A bare stage and a backdrop of a map of Scotland, torn across the middle, set the scene for a land riven by invasion, civil war and deadly rivalries. This production had no scenery and minimal props, which enhanced the bleak political landscape of the time.
Macbeth is a tale of greed, ambition and betrayal. Although a courageous soldier, Macbeth (Daniel Wilby) is irresolute as he allows his wife’s ambition to induce him to pursue the witches’ prophecy. Daniel conveyed well Mabeth’s underlying character weakness and inner conflicts. Alexandra Whitworth was excellent as Lady Macbeth with the right balance of emotional persuasiveness, protectiveness of her husband, and anguish and guilt as she fears her dreams of power are slipping away.
John-Robert Partridge gave a forceful yet sensitive performance as Macduff, especially on learning of the murder of his wife and children by Macbeth’s henchmen and Pete Meredith showed his versatility in his role as Banquo. Sarah Feltham, Ciara Lane and Sally Hyde Lomax were a star turn as the three witches, each with a different portrayal of their role, whether speaking or staring silently at the audience, menacing/intimidating in this small theatre. Much of the stage was often in darkness, with individual characters spotlighted, adding to the mounting tension as Macbeth and his wife headed towards their fate. The final fight scene between Macbeth and Macduff was impressively fearsome as they fought with broadswords.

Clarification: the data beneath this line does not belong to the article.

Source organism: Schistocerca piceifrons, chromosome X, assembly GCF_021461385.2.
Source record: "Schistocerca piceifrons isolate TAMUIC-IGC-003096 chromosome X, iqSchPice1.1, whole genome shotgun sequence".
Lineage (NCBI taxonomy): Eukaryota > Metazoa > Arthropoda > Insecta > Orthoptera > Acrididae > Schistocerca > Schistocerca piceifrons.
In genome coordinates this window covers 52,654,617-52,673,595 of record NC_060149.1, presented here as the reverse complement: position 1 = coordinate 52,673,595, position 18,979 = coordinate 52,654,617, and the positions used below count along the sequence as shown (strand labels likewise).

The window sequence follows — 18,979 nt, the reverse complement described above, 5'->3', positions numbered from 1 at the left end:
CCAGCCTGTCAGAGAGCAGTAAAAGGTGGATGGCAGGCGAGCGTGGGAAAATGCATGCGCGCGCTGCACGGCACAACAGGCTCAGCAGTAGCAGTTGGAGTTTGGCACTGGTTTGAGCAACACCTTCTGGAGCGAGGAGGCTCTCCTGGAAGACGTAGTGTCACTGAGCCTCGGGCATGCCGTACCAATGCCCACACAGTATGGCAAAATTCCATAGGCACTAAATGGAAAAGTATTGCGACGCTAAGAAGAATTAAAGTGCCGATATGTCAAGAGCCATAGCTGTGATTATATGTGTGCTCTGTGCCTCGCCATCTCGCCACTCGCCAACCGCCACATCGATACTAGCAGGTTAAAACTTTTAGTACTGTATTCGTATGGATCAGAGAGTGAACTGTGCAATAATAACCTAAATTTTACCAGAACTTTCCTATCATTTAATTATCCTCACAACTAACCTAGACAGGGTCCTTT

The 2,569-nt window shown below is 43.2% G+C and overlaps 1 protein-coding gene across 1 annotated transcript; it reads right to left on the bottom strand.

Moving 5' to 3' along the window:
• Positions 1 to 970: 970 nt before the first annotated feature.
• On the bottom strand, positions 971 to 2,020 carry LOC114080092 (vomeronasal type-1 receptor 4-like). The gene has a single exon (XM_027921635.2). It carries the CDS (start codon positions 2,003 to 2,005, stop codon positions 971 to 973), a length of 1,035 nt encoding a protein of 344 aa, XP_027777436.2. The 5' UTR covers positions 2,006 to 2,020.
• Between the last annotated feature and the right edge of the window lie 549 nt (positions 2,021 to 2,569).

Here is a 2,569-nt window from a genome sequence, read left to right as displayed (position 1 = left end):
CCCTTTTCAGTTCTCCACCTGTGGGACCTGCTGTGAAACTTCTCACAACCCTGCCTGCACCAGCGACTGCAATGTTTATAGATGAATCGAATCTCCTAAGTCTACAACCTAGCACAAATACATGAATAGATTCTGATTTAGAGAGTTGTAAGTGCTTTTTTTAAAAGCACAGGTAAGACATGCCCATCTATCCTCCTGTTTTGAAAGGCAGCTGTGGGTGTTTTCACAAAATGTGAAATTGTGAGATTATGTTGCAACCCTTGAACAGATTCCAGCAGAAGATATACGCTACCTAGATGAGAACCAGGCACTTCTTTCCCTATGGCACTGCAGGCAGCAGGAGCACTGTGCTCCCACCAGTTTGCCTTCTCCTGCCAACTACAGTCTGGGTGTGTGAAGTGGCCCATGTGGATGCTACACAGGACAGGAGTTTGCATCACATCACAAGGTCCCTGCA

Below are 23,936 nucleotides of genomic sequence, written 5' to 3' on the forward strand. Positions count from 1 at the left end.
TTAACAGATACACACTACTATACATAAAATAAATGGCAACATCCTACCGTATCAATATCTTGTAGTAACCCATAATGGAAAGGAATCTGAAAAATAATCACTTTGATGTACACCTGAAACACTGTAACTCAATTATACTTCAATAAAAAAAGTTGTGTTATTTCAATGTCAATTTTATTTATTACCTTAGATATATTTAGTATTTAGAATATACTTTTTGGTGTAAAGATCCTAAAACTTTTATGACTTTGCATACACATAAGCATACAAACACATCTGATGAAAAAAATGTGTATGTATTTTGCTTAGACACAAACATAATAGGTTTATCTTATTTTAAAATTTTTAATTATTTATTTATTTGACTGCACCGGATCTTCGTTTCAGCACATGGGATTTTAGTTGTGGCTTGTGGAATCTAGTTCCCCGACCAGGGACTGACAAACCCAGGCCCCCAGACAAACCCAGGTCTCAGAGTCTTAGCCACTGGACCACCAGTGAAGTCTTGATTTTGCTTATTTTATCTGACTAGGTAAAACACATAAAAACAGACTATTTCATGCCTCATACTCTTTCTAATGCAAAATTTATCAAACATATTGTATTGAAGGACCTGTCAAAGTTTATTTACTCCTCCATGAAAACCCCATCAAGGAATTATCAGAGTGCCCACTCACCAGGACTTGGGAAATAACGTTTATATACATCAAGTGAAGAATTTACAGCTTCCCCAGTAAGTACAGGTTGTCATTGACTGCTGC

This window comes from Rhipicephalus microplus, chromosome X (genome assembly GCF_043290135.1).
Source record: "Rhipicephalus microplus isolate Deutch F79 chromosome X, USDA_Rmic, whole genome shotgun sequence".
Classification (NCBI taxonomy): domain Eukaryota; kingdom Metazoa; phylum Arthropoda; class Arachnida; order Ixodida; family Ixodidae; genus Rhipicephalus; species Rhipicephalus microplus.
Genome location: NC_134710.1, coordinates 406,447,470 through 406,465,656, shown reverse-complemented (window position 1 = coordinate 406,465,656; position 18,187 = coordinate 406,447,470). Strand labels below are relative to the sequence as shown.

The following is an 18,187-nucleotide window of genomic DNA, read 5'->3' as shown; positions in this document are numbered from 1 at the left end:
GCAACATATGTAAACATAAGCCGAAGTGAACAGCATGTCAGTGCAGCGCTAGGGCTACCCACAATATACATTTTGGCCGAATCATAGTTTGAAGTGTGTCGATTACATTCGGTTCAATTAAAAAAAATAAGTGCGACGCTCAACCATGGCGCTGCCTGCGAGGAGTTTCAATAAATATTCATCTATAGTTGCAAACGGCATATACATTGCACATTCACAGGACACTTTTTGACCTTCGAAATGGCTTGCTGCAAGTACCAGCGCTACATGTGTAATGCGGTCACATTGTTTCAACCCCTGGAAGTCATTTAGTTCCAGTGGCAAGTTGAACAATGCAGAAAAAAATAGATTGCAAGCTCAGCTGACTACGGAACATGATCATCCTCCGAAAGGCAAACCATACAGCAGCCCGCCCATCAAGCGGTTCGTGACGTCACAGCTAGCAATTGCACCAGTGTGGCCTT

Sometimes the sound effects were too loud and the recorded dialogue in the scene with the apparitions was largely inaudible. It was only by knowing the script that this reviewer understood that Birnam Wood was going to come to Dunsinane.
The cast delivered their lines confidently and flawlessly. Any student studying Macbeth for GCSE or A level would benefit from watching this performance.
* Macbeth runs until April 24. Visit theattictheatre.co.uk to book.